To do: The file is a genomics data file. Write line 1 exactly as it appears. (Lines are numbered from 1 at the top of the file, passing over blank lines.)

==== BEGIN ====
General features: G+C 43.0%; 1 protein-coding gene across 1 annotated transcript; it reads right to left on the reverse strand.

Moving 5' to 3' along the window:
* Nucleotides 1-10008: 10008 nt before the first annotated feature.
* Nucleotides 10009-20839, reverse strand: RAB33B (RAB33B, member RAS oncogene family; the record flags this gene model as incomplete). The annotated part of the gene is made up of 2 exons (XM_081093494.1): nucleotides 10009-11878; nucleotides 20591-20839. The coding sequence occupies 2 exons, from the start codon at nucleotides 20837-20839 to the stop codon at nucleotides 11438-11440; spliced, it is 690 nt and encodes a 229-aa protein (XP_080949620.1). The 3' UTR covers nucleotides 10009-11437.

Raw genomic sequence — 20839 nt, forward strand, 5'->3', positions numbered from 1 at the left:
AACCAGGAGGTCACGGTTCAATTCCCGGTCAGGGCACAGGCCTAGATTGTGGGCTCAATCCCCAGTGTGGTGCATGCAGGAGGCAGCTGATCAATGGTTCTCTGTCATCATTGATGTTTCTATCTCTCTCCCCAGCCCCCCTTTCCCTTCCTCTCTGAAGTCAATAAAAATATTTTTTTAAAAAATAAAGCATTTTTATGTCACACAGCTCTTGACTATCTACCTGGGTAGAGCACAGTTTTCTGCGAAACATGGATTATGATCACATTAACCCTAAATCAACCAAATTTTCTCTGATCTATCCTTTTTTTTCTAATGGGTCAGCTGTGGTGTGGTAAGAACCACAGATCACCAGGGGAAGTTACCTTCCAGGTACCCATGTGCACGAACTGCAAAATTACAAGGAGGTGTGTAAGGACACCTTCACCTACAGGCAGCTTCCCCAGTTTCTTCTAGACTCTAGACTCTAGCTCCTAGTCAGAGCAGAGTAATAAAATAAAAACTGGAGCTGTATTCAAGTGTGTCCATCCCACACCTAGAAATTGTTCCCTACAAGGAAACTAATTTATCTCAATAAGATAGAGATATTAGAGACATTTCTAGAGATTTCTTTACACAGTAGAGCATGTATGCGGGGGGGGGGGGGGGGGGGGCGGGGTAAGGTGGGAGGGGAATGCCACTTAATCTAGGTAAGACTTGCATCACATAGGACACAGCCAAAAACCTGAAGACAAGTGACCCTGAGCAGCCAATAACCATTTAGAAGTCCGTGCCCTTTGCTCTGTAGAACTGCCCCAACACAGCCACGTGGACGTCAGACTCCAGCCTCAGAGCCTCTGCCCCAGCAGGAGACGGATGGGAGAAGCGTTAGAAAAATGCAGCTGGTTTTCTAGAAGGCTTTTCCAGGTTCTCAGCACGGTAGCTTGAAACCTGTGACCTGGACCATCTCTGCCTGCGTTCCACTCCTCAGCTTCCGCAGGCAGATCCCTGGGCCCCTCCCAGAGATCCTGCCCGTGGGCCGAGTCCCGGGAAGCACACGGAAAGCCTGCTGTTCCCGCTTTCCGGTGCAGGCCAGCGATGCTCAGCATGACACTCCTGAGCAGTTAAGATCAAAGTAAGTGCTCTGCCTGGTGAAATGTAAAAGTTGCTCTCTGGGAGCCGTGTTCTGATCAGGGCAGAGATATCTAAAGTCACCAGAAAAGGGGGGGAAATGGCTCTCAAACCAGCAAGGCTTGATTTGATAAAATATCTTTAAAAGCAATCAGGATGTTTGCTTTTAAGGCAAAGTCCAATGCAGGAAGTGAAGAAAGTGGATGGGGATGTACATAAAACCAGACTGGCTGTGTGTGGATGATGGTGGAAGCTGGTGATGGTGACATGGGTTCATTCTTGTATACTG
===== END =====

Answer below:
General features: G+C 43.0%; 1 protein-coding gene across 1 annotated transcript; it reads right to left on the reverse strand.